Tuesday, December 18, 2012

Tax Rates and Tax Revenue As A Percent of GDP

The discussion about the Fiscal Cliff and taxes got me thinking today.  Does tax revenue TRULY increase when you reduce taxes?  Many Conservatives point to the Reagan tax slash and revenue increase that occurred in the 80's but Liberals will claim that it merely followed the rate of inflation.

So I went out to look at details, and found some surprising results.

First I wanted to see if you raise taxes, does the tax revenue REALLY change?  So I thought, "What is a good stable comparison to measure tax rates against?"  The comparison I came up with was Tax revenue as a percent of GDP, and this is what I found;

What I noticed was that as a percent of GDP, after 1950, regardless of the tax rate, the tax revenues as a percent of GDP was stable around 18%, even when Reagan slashed taxes.

I was just about to post that information when I thought of a rebuttal; "Well, that doesn't account for the growth in GDP created by lower taxes!"  So, I looked that up as well, and I found this;

Looking at the major changes, the Reagan cuts did boost the economy from in the red to 5% and about 7% growth, but quickly fell back to 5% the next year followed my modest 3% GDP growth years following that. The real confusing stats are looking at the cuts in 1968 and around 1988 when the rates were slashed, but GDP soon fell to 0% growth, and in the 90's when Clinton raised taxes and GDP grew at between 4% and 5%.

At best what I can conclude is this;
Cutting taxes may or may not raise both GDP and total tax revenue, but the growth is strictly short term, and regardless of what you put the income tax rate at, the government is only going to haul in about 18% of GDP.  From that, this whole bit about soaking the rich isn't going to make a difference.  The wealthy will simply find a way to prevent their money from going into the government coffers.

The real money maker?  Cutting spending.

Friday, December 14, 2012

RGIII Overreaction?

There's been a lot of news lately about Rob Parker's comments on RGIII.  People saying Parker is a racist because of this line;
"“Well, [that] he’s black, he kind of does his thing, but he’s not really down with the cause, he’s not one of us.  He’s kind of black, but he’s not really the guy you’d really want to hang out with, because he’s off to do something else.”
Why is that your question, Parker was asked.
“Well, because I want to find out about him,” Parker said. “I don’t know, because I keep hearing these things. We all know he has a white fiancée. There was all this talk about he’s a Republican, which, there’s no information [about that] at all. I’m just trying to dig deeper as to why he has an issue...
 I've noticed a trend of selective hearing with news agencies.  They take the 5 second clip that they want to get a reaction from, and completely disregard the rest.  At first it was Ann Coulter who was notorious for doing this, then radio hosts Rush Limbaugh and Sean Hannity have turned their shows into a farce with the same tactic to get ratings (which is why I don't even bother listening to them anymore), and no doubt will be all over this screaming at Parker.

However, read what Parker said immediately after, and the conversation becomes clearer;

...Because we did find out with Tiger Woods, Tiger Woods was like I’ve got black skin but don’t call me black. So people got to wondering about Tiger Woods early on.”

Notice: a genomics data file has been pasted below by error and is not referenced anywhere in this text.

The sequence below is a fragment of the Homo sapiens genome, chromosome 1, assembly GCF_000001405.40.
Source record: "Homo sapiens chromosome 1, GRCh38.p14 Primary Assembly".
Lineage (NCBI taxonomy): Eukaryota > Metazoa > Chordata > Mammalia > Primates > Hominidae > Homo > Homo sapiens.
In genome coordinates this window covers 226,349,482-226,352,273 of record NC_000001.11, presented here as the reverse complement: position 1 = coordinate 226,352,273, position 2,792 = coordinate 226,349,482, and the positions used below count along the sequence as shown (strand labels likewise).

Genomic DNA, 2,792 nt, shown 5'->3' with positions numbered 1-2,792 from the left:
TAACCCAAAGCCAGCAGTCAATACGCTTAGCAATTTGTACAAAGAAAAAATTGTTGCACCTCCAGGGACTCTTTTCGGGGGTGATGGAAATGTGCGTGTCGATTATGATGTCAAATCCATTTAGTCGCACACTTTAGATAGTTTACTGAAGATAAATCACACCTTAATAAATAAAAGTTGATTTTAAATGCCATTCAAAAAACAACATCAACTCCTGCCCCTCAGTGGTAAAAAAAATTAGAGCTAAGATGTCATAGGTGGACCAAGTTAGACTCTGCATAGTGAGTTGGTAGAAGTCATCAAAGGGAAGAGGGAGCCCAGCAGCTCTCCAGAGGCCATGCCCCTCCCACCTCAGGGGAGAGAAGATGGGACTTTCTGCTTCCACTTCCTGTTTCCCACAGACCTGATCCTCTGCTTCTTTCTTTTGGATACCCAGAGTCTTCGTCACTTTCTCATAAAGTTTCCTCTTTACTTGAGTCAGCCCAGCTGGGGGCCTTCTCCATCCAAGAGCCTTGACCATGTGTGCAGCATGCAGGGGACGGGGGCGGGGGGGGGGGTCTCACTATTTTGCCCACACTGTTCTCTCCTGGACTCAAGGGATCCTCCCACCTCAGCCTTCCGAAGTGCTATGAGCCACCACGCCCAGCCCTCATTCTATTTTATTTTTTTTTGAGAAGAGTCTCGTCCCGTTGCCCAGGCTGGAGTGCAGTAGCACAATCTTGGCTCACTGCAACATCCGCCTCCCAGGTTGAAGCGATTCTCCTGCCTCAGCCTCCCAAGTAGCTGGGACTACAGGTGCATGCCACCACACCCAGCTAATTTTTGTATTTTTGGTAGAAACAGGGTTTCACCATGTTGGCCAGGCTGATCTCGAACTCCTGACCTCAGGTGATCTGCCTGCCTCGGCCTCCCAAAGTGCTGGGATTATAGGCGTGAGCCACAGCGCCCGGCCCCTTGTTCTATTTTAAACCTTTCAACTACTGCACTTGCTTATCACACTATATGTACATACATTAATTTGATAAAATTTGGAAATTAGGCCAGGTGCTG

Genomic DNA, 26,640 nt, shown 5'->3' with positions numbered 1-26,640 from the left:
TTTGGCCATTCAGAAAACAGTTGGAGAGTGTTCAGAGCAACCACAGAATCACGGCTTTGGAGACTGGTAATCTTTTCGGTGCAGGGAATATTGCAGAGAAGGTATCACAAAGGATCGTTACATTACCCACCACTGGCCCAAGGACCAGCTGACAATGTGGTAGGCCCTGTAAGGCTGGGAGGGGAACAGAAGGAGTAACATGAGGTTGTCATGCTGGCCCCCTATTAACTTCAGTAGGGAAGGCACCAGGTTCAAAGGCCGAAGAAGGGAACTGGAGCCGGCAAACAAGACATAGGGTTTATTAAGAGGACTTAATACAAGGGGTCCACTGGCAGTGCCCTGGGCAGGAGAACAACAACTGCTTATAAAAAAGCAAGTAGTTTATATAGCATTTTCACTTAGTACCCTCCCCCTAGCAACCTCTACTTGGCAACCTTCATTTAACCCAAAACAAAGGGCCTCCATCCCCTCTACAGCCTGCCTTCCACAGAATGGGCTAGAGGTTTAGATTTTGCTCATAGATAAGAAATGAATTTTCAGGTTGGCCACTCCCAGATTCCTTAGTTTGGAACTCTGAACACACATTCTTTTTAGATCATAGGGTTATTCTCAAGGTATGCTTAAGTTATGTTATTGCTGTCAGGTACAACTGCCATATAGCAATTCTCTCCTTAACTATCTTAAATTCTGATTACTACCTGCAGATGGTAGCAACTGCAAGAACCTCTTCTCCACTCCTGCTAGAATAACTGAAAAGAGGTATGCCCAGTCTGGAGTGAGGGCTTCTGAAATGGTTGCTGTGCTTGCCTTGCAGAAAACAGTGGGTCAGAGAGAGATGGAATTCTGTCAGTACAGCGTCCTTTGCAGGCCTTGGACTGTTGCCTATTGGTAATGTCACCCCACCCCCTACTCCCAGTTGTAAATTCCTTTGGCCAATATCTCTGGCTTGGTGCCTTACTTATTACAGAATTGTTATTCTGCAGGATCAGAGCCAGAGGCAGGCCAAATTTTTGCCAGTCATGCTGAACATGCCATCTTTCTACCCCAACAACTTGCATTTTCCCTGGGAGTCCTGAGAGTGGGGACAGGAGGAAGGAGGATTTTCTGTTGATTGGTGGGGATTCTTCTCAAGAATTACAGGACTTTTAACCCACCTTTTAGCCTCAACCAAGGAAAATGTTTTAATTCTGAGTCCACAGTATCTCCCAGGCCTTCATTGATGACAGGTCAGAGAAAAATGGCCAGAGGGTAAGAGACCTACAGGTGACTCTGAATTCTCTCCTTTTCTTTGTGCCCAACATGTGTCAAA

Then Skip Bayless asked Parker about RGIII’s braids.
“Now that’s different,” Parker said. “To me, that’s very urban and makes you feel like…wearing braids, you’re a brother. You’re a brother if you’ve got braids on.”
Then Stephen A. Smith was asked for his take. He exhaled deeply.
Well first of all let me say this: I’m uncomfortable with where we just went,” Smith said. “RGIII, the ethnicity, the color of his fiancée is none of our business. It’s irrelevant. He can live his life any way he chooses. The braids that he has in his hair, that’s his business, that’s his life. I don’t judge someone’s blackness based on those kind of things. I just don’t do that. I’m not that kind of guy.
“What I would say to you is that the comments he made are fairly predictable,” Smith went on. “I think it’s something that he may feel, but it’s also a concerted effort to appease the masses to some degree, which I’m finding relatively irritating, because I don’t believe that the black athlete has any responsibility whatsoever to have to do such things.
“Let me say this clearly. I don’t know of anybody who goes into something trying to be the best black anything. We understand that. That’s a given,” Smith said. “But I do think it’s important to acknowledge a level of pride and a feeling of a level of accomplishment for being somebody who happens to be of African American descent, who competes and achieves and accomplishes things on the highest level while also bringing attention – to some degree anyhow – to the pride that they feel being black. Because they’re allowing themselves to be a reminder to those who preceded them, who worked so hard, accomplished and achieved so much, but were denied the accolades that that individual is receiving.”

The "issue" was not that RGIII might be a black Republican with a White fiancee, RGIII doesn't want to be known as JUST the best BLACK quarterback, or the best BLACK runner.  He wants his accomplishments to be remembered separate from his race.  He wants to be known as simply "The Best Quarterback," period.  That's the "issue" and the "cause" that Parker describes.

People see the words "Black" and "Republican," and immediately think that he's trying to say that RGIII is not black enough because he may be a Conservative.  That's a load of crap.